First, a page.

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INDUSTRY CAPACITY -- Matching Marketplace Realities

March 2002
BY JACK RICKARD


During uncertain economic times, prudent graphic arts companies formulate reasonable strategies to combat underutilization of production capacity. There are right and wrong ways to accomplish this goal.

In my opinion, fighting for market share by lowering prices is fraught with danger. The more thoughtful of the price discounters at least try to set prices such that each job contributes a reasonable amount to existing overhead. While there may be some merit to this line of reasoning, it is only applicable for the very shortest of time frames.

When the printing market contracts, those who believe that the demand for their services is highly "elastic" are tempted to cut prices to gain volume. While this may or may not work in the short term, you would be much better served over the long haul by matching your production capabilities to a sustainable level of demand.

Over the long run, management/ownership energies can be best utilized by adjusting production capacity so that it matches market reality. Let's be clear: Short-term pricing games are no way to hide from what is going on in the marketplace. One of the reasons why people discount is because they instinctively know that a hard look at their operations will reflect poorly on their past decisions—and this is difficult to face squarely.

Capacity Times Three

Let's turn our attention to capacity for a moment. There are three kinds of capacity and each must be handled differently.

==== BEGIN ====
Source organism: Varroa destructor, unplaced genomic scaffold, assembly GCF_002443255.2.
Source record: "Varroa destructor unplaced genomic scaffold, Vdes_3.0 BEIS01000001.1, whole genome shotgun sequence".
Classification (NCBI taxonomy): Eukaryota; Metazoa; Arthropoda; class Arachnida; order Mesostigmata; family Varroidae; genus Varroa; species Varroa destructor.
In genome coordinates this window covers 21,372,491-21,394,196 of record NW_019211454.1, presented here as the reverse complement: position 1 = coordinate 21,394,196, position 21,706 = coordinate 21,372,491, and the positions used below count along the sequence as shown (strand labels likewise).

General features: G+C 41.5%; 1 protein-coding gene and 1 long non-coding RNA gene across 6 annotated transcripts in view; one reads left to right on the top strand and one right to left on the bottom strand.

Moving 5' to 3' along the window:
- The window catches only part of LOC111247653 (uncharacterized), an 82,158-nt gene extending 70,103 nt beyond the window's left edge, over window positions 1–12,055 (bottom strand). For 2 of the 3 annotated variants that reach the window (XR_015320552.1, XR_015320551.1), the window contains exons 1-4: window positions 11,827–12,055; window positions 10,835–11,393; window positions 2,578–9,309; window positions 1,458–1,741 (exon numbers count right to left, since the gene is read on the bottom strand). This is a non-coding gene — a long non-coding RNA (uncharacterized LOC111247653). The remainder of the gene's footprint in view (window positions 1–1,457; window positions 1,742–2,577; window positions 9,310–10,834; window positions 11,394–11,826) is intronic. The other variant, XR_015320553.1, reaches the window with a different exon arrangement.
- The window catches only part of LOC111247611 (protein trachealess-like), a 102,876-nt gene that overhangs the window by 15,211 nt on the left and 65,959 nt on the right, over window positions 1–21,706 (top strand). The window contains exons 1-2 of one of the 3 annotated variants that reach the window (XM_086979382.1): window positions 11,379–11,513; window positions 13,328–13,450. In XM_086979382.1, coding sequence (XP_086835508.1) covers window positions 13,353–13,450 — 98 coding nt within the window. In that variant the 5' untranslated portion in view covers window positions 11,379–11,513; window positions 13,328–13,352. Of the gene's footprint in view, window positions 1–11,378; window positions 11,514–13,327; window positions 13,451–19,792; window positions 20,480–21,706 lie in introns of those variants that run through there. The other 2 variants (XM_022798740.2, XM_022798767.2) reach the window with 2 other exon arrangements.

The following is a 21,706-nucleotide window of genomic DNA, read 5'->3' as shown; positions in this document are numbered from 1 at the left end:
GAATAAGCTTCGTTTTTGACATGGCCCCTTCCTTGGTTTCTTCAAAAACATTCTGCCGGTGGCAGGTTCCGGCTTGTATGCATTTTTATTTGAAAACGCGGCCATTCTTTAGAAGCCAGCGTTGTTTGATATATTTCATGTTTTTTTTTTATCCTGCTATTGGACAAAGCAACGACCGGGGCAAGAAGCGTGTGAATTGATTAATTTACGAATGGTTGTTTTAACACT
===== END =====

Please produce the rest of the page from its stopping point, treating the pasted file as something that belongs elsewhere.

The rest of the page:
1) Core competency capacity. This is the activity that your company does well and usually is the centerpiece of your business. It must be what "lights your fire." Generally, you want enough capacity in your core competency areas to do the work available during busy periods, but not so much that you never outsource. This generally is the capacity you do not want to reduce or emasculate in any way.

2) Non-core business areas of activity. These are the services and products you provide that are different in nature to your core business. For printers, these might be design, prepress, postpress and fulfillment activities. These areas should be analyzed very carefully before you decide to jump in. If you make the decision to do so, then that piece of business should be consciously sized to always run at full capacity.

For my company, Rickard Bindery, this means we look at the amount of work we have suited to an operation in the slowest time of the year and size that capacity to be 80 percent of that slowest period.
 

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